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ISSN Print 2328 3734 ISSN Online 2328 3696 ISSN CD ROM 2328 3688 Research in Humanities Arts and Social Sciences AIJRHASS 14 40 4 ID: 169387 Download Pdf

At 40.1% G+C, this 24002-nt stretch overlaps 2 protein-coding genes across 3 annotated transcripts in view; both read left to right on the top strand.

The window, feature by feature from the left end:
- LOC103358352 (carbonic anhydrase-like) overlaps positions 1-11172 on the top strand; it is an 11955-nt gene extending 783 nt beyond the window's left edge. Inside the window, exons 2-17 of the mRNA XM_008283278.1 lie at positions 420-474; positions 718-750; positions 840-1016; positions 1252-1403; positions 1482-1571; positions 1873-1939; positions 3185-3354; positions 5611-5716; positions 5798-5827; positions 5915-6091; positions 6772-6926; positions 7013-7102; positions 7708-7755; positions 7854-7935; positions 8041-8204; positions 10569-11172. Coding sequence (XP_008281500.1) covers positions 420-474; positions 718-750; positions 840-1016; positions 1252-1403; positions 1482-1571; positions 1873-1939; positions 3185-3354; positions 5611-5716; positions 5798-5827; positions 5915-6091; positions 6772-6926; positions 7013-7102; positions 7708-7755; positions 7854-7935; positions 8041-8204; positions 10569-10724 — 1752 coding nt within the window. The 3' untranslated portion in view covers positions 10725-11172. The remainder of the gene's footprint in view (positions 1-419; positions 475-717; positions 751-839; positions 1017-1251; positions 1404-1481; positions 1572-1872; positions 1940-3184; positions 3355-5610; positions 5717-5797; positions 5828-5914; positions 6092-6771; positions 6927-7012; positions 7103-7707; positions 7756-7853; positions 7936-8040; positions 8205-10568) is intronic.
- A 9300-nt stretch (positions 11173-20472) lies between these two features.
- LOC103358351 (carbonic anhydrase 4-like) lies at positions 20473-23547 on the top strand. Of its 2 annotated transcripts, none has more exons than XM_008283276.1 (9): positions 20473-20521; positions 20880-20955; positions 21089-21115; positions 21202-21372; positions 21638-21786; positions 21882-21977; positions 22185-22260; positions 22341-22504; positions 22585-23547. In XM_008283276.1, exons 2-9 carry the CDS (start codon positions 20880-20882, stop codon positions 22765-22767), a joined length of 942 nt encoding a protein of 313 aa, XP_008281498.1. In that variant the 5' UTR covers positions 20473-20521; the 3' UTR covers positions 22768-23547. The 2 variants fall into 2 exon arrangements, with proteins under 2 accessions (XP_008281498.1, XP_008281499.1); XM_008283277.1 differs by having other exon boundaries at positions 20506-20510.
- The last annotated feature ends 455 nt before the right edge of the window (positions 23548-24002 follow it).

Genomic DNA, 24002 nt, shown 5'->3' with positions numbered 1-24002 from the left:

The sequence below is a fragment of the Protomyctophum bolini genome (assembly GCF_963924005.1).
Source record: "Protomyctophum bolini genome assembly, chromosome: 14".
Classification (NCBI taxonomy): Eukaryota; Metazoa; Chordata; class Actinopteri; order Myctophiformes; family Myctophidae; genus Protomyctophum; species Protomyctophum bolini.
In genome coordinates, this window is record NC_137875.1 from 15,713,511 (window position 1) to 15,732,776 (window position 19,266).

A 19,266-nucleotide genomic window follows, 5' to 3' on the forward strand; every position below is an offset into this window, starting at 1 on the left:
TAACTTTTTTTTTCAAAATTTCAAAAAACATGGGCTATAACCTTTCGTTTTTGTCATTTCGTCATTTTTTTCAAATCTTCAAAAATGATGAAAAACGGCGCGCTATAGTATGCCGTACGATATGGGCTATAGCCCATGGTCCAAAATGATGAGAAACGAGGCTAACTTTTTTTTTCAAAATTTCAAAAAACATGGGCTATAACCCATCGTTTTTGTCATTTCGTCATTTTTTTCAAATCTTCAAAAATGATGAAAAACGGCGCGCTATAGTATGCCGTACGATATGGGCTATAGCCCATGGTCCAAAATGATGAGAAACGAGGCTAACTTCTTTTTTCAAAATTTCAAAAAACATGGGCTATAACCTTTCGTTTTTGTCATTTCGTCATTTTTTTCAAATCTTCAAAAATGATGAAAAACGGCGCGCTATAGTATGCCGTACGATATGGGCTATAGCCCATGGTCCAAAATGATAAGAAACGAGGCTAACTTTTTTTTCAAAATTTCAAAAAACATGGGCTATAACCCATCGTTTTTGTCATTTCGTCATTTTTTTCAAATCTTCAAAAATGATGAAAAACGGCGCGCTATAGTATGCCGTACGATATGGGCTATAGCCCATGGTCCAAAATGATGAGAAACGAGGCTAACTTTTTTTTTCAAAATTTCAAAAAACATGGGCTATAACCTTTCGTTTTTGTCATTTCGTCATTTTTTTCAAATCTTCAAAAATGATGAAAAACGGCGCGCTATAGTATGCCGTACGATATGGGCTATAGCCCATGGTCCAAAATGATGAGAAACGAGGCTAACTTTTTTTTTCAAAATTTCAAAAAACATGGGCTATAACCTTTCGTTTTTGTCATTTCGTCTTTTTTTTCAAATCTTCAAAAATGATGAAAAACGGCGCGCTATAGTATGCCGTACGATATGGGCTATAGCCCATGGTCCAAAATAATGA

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ISSN (Print): 2328 - 3734, ISSN (Online): 2328 - 3696, ISSN (CD - ROM): 2328 - 3688 American International Journal of Research in Humanities, Arts and Social Sciences AIJRHASS 14 - 40 4 ; 2014, AIJRHASS All Rights Reserved Page 212 AIJR HASS is a refereed, indexed, peer - reviewed, multidisciplinary and open access journal published by International Association of Scientific Innovation and Research (IASIR), USA (An Association Unifying the Sci ences, Engineering, and Applied Research) Available online at http://www.iasir.net A Stylistic Analysis of Dickens’ “No. 1 Branch Line: The Signalman” Dr. Sheelu Singh Bhatia Assistant Professor, Jazan University Kingdom of Saudi Arabia No. 1 Branch Line: The Signalman presents the struggling life of London people. This story looks li ke an episode of a drama, as this story begins with a dialogue, 'Hallona! Below there!' This dialogue is used many times in the story. This dialogue is very important in this story because the signalman heard this dialogue many times, he was very attentiv e and all his concentration went to this voice, when he performed his duty and a single mistake in his work, result any accident. He lives in a hilly area as Dickens tells us that he found a rough zigzag, descending path notched out, which he followed. The cutting was extremely deep, and unusually precipitate. It was made through a clammy stone; that became oozier and wetter as I went down. For these reasons, he found the way long enough to give time to recall a singular air of reluctance or compulsion with which he had pointed out the path. He lived in a very slippery area; he was a dark sallow man, with a dark beard and rather heavy eye brows. His post was in a solitary and dismal place, and on the other side, a dripping wet wall of jagged stone, excludin g all view but a strip of sky Dickens himself writes about the dirty place that: "... the perspective one way only crooked prolongation of this great dungeon; the shorter perspective in the other direction terminating in a gloomy red light, and the gloomi er entrance to a black tunnel, in whose massive architecture there was a barbarous, depressing and forbidding air. So light sunlight found its way to this spot, that it had an earthly, dead smell; and so much cold wind rushed through it, that it struck chi ll to me, as if I had left the natural world". This displays the living place of the signalman that he lives in a dark slummy, lonely area outside the natural world. As Dickens's age has been considered a time of ugliness, 'there was ugly religion, ugly l aw, ugly relation between the rich and the poor, ugly clothes, and ugly furniture'. And Dickens also put his hero in very ugly place. He himself was a writer of lower middle class and never lost his sympathy for the poor and he presents the life of the sig nalman in that slummy area. Dickens said that this was a spirit, not a man. He responses with readiness and in well - chosen words, which shows his exactness and watchfulness. His work is to change that signal, to trim those lights, and to turn the iron hand le and then. He tried a little algebra and gave his answers in low voice. Dickens tells us about his work and his house, minutely that: "He took me into his box, where there was a fire, a desk for an official book in which he had to make certain entries, a telegraphic instrument with its dial, face and needles and the little bell of which he had spoken". Dickens presents the struggling life of a dutiful signalman. Dickens emphasis upon the story, not the hero, only one hero completes the story by telling his dangers to the writer. He lives outside the natural world and a spectra disturbs him and nobody helps him during the need of hour. At last he was cut down by an engine because of coincidence of the two voice he was confused with the voice of engine wit h the voice of spectra, he finds himself unable to identify the warning of the engine driver. The story ends with tragic death of the signalman. The writer writes in the last. "He was cut down by an engine, Sir. No man in England knew his work better. He had struck the light, and had the lamp in his hand. As the engine came out of the tunnel, his back was towards her, and she cut him down". As the story begins with a dialogue, shows dickens's different ways of introducing the story. The dialogues and coin cidence are very important in this story. The plot of this story is irregular, loose and incoherent very small description is given about the past life of the hero. The small incidents are joined to complete the story, every events has its own importance a nd gives the complete meaning to the story. As David Cecil Says, Sheelu Singh Bhatia , American International Journal of Researc h in Humanities, Arts and Social Sciences, 6 ( 3 ), March - May, 2014, pp. 212 - 214 AIJRHASS 14 - 40 4 ; 2014, AIJRHASS All Rights Reserved Page 213 "Dicens may not construct the story well but he tells it admirably." Dickens was more interested in man than manner. His interest was in character rather than incident. In his work, the ch aracter is main thing and the plot is subordinate to character. Though Dickens is not a master of plot construction, yet as a narrator of his tales he is admirable. When the first sense of the story, he grips the attention of the reader and does not allow it to loosen till the end. He introduces enough of thrill and excitement, to keep up the excited interest of his readers. Dickens presents the sufferings of lower class people and miseries in No. 1 Branch Line; the Signalman. In this story he talks with t he hero of the story, came to know the real dangers of a duty man in London. He tries to present the real picture of London life of contemporary society. Dickens first tell us about the first experience when he met with Tom, he writes that: "The monstrous thought came to my mind, as I perused the fixed eyes and the saturnine face that this was a spirit; not a man ... In discharging of his duties; I observed him to be a remarkably exact and vigilant, breaking off his discourse at a syllable, and remaining s ilent until what he had to do was done ..." Dickens presents the tragic end of a dutiful person, who loses his life on their duty and never care about dangers. A spectra comes again and again to disturb him because his duty is near a dark tunnel. He gives signal to the train and lives outside the natural world. One day he finds himself unable to identify the warning of engine driver because he thinks that this is the voice of spectra and he ignore it and this is the reason, he meets a tragic end, cut by an engine. Dickens himself writes that: "I cannot describe the thrill that seized upon me, when, close at the mouth of the tunnel, I saw the appearance of a man, with his left sleeve across his eyes, passionately waving his right arm. The nameless horror th at oppressed me passed in a moment, for I saw that this appearance of a man was indeed to whom he seemed to be rehearsing the gesture he made." Dicken's Signalman, Tom met with a tragic end lost his life on duty. He lived in a tunnel, outside the natural world. Dickens himself describes his native place that: "His post was in a solitary and dismal place as ever I saw. One other side, a dripping wet wall of jagged stone, excluding all view but a strip of sky; the perspective one way only crooked prolongati on of this great dungeon; the shorter perspective in the other direction terminating in a gloomy red light, and the gloomier entrance to a black tunnel, in whose massive architecture there was a barbarous, depressing and forbidding air. So light sunlight f ound its way to this spot, that is had an earthly, dead smell; and so much cold wind rushed through it, that it struck chill to me, as if I had left the natural world." Dickens tried to show his critical condition at his post, in a very slippery or damp a rea near a tunnel. He struggles throughout the life and never tries to escape from the reality or the dangers of life and face every danger but his life presents the picture of a poor person, nobody helps him in the hour of need. "His pain of mind was mos t pitiable to see. It was the mental torture of a conscientious man, oppressed beyond endurance by an unintelligible responsibility involving life." He performs his duty faithfully and never complaints to anybody. A spectra disturbs him many times. This s tory shows his struggling life and at last, he meets a tragic end. He was cut down by an engine driver because he finds himself unable to identify the warning of engine driver. "He was cut down by an engine, Sir. No man in England knew his work better. He had struck the light, and had the lamp in his hand. As the engine came out of the tunnel, his back was towards her, and she cut him down." Dickens used very short dialogues in his story and when we go through the story, we feel like talking on telephone, one is asking the question and other is giving response. There is repetition of dialogue. For example: "Hallona! Below there!" "Look out! Look out!" "Hallona! Below there! Look out! Look out! What's wrong? What has happened, where? And at other p lace he says, "That mistake?" "No. That someone else". "Who is it?" Sheelu Singh Bhatia , American International Journal of Researc h in Humanities, Arts and Social Sciences, 6 ( 3 ), March - May, 2014, pp. 212 - 214 AIJRHASS 14 - 40 4 ; 2014, AIJRHASS All Rights Reserved Page 214 "I don't know". "Like me?" Dickens used very short sentences in his story and here is a logical connection between every paragraph. The story runs smoothly, language is very sim ple and compelled the reader to complete the story in one sitting. Dickens uses his best device, coincidence in this story and makes the story tragic. The tragic end of the Signalman, creates the feeling of pathos in our heart, and compels us to think ov er this point in order to improve the condition of poor people at work. It makes us realize the worse condition of the poor people and nobody gives him reward for this. Really it is a very pathetic story. References B onheim Helmut, “ The Principle of Cycli city in Dickens’s ‘The Signalman ’”, in Anglia, 106: 3/4, 1988. C aporaletti Silvana, “ Metamorfosi di un testo narrativo: ‘The Signalman’ di Charles Dickens ”, in Strumenti Critici, XII, 1, Jan. 1997. Clive et al. (eds.), Nineteenth Century Suspense, MacM illan, London 1988. D ay Gary, “ Figuring out the ‘Signalman’: Dickens and the Ghost Story ”, Beeom . G reenman David J., “Dickens’s ultimate achiev e ments in the Ghost Story: ‘To be Taken with a Grain of Salt’ and ‘The Signalman’”, in The Dickensian, no. 417, vol. 85, 1, Spring, 1989. J ustin Henry. “The Signalman’s Signal - man”, Journal of the Short Story in English, no. 7, Autumn 1986. M engel Ewald, “Structure and Meaning in Dickens’s ‘ The Signalman ’”, in Studies in Short Fiction, 20:4, 1983. PR Lewis, Disa ster on the Dee: Robert Stephenson's Nemesis of 1847 , Tempus Publishing (2007) ISBN 978 - 0 - 7524 - 4266 - 2 .